Yay for less electrons! We're also using nteract for a future release of Azure Notebooks, and we're already using nteract in the VS Code extension. BTW, by nteract I mean nteract as a suite of components for building Jupyter things vs. nteract the electron app. We recently hired the awesome Safia Abdalla to help us contribute back to the nteract community and things have been going great!


Nice work on this! I think apart from the very valid points raised by Joel Gru in his presentation slides, Jupyter Notebooks are woefully inadequate for exploring and understanding code that utilizes libraries. I'll take the FastAI library as an example since Jeremy Howard is the one who took Joel to task regarding criticizing Notebooks:

If I view any fastai notebooks taken from their repo, there are a million imports (having a bunch of `import *` statements in the fastai lib doesn't help things) and methods and classes keep popping up out of nowhere. Good luck making sense out of them in a notebook. At least in Pycharm or VS Code, it's one Ctrl+Click away from viewing the relevant source code and having a somewhat better idea of what is going on.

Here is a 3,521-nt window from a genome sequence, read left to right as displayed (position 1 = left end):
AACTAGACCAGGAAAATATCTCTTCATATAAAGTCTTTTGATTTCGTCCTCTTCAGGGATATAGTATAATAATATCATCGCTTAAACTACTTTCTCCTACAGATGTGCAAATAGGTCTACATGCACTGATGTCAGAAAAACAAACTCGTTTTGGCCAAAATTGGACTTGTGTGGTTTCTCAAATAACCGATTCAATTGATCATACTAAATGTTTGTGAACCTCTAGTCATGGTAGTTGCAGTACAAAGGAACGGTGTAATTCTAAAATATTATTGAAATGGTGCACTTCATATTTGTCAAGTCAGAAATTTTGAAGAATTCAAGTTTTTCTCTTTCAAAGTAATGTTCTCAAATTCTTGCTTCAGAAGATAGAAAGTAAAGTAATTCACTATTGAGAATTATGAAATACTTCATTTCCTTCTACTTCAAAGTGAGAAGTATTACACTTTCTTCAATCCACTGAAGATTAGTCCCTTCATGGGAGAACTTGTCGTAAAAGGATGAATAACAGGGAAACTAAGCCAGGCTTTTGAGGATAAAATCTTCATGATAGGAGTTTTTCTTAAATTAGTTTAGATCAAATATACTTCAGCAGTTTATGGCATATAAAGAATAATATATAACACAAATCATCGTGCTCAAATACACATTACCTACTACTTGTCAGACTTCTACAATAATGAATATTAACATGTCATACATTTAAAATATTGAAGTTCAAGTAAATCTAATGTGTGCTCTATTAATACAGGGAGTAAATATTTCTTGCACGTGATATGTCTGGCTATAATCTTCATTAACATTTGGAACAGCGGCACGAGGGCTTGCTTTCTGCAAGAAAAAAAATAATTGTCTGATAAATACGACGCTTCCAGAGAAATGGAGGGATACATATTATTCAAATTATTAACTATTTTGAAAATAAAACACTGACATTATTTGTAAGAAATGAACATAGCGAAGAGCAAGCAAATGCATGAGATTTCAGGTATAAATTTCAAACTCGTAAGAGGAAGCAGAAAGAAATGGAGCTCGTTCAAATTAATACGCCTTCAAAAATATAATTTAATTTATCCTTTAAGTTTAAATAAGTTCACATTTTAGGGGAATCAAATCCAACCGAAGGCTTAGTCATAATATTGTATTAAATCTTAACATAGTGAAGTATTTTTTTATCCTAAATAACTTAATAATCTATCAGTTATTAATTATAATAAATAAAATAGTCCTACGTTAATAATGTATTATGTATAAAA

Debugging is woefully inadequate compared to the Pycharm experience (VS Code is slowly catching up with Pycharm on that front).

I've only found 2 good uses for Jupyter Notebooks:

1. As a scratch-pad to try out things without any plans to utilize directly or share the code with anyone

2. As a means to write well documented examples/code with a bunch of markdown...especially when I'm modeling things that have a lot of equations, where the LATEX support is a boon and makes the documentation in the notebook far superior to what you could achieve in a regular .py script.

In almost every other instance, you are better off using a full-blown IDE with a far superior development environment, ability to have venvs, superior debugging, superior code management/refactoring and most importantly, much better reproducibility.